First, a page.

In recent years, one change to the format of the Egyptian Event sparked a big reaction. Namely, that the Supreme Championships would be open to straight Egyptians only. What are your thoughts on that?
I always go back to the Society’s mission — we are an organization dedicated to the preservation, perpetuation and promotion of the straight Egyptian Arabian. It seems fitting that our championships showcase the straight Egyptian and their distinctive qualities by judging them within their own group and awarding them our highest honors. It is the Egyptian Event, after all! At the same time, we also encourage the use of the straight Egyptian as a source of classic Arabian type and refinement, so have traditionally included classes at the Egyptian Event for Egyptian-sired horses. But I also relate to this decision from an educational and breeder perspective. It is important to be able to distinguish the “archetype” of the straight Egyptian and, indeed, to maintain and celebrate it — thus it is vital to see and judge these horses as a distinct group.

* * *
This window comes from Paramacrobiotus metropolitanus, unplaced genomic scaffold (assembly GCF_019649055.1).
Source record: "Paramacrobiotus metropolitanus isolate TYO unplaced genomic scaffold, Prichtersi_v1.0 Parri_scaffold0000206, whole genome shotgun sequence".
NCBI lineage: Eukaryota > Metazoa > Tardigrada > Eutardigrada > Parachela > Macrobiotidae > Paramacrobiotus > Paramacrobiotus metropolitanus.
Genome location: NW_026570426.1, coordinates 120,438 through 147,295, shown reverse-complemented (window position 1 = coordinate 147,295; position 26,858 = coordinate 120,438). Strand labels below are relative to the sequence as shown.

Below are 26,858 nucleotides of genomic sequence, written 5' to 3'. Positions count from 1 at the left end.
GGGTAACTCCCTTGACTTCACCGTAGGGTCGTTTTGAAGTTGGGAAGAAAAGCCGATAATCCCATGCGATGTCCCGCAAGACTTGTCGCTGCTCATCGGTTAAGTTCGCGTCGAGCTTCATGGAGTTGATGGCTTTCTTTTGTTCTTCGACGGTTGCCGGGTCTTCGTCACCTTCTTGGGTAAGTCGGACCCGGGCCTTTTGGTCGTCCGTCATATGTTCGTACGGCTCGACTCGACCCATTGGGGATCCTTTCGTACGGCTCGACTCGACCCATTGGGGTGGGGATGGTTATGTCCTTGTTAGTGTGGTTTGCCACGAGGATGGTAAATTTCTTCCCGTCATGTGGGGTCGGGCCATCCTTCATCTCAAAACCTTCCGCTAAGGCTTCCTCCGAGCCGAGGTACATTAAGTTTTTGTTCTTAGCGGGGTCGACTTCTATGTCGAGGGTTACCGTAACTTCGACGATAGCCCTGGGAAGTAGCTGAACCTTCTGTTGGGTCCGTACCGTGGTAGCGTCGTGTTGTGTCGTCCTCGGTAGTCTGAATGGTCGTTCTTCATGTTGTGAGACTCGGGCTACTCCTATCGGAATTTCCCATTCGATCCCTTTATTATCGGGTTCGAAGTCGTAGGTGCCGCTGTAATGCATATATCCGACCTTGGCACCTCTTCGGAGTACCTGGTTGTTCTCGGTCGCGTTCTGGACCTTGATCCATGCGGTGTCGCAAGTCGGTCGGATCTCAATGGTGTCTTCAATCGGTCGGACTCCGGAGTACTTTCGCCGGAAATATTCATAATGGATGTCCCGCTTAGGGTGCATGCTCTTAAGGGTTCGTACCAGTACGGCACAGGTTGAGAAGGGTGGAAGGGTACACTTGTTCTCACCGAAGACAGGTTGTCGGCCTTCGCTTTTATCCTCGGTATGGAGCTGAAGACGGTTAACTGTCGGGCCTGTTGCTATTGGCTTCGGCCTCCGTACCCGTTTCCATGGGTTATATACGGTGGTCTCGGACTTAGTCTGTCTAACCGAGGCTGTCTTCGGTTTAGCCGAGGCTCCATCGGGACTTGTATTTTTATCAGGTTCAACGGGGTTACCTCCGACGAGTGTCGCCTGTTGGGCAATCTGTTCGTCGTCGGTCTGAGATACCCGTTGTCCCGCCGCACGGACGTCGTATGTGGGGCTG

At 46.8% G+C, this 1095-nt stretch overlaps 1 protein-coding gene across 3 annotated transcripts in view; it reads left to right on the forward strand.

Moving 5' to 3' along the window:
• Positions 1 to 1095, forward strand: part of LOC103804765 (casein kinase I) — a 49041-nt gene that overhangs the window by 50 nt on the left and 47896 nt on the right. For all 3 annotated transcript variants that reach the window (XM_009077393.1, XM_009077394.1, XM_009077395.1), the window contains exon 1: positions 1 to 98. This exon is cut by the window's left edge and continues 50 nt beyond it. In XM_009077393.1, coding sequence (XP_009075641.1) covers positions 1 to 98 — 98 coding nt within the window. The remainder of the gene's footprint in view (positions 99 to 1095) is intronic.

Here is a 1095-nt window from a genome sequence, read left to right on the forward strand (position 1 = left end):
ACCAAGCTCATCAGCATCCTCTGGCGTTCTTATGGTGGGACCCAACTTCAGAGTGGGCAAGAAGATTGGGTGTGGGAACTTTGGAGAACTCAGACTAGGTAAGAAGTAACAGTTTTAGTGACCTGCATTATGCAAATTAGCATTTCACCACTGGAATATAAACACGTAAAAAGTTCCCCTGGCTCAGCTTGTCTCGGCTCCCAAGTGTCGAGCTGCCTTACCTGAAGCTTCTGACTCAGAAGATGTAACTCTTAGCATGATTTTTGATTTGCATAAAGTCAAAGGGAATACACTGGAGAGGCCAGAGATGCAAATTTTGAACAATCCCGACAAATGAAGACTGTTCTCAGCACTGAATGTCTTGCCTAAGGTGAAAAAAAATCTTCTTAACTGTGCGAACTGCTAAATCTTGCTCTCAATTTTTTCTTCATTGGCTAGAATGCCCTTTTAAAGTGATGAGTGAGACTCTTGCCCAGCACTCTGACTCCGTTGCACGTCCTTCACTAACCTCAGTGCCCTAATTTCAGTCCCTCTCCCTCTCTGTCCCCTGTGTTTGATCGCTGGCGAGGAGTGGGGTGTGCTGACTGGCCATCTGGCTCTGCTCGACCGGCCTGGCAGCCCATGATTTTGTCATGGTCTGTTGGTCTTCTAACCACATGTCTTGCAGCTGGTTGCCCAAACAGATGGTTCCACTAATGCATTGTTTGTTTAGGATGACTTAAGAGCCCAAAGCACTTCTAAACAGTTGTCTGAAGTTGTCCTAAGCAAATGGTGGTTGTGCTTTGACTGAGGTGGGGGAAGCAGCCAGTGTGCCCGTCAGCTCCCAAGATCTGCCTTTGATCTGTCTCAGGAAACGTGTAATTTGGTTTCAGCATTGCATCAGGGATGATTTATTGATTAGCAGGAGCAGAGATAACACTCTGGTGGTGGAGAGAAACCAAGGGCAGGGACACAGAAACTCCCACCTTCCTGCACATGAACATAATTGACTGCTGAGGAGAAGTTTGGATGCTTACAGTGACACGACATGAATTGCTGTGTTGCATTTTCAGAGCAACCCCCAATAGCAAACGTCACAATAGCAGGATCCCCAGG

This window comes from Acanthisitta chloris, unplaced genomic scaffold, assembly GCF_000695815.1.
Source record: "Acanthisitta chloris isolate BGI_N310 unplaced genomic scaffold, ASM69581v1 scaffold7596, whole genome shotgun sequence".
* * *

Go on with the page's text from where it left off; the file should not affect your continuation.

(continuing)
What’s the best advice that Anna has given you about your new job? What are you most looking forward to about your new role? Any trepidation?
What can I say about Anna Bishop? The Pyramid Society has been so blessed to have had her loyalty, dedication, and many talents for over 30 years! Thankfully, she will be by my side until this year’s Egyptian Event, and I hope to absorb as much as possible. There is no doubt she is a tough act to follow, but that said, every person brings their own individual knowledge and capabilities to a position. While I know I cannot be “Anna,” I hope I will be a good fit for The Pyramid Society going forward. I do know that we are in challenging times when it comes to the equine world in general. But I have a true passion for the straight Egyptian, as well as the good fortune to have traveled and met so many breeders here and around the world, so I hope these experiences will help guide me as The Pyramid Society looks forward to its next fifty years!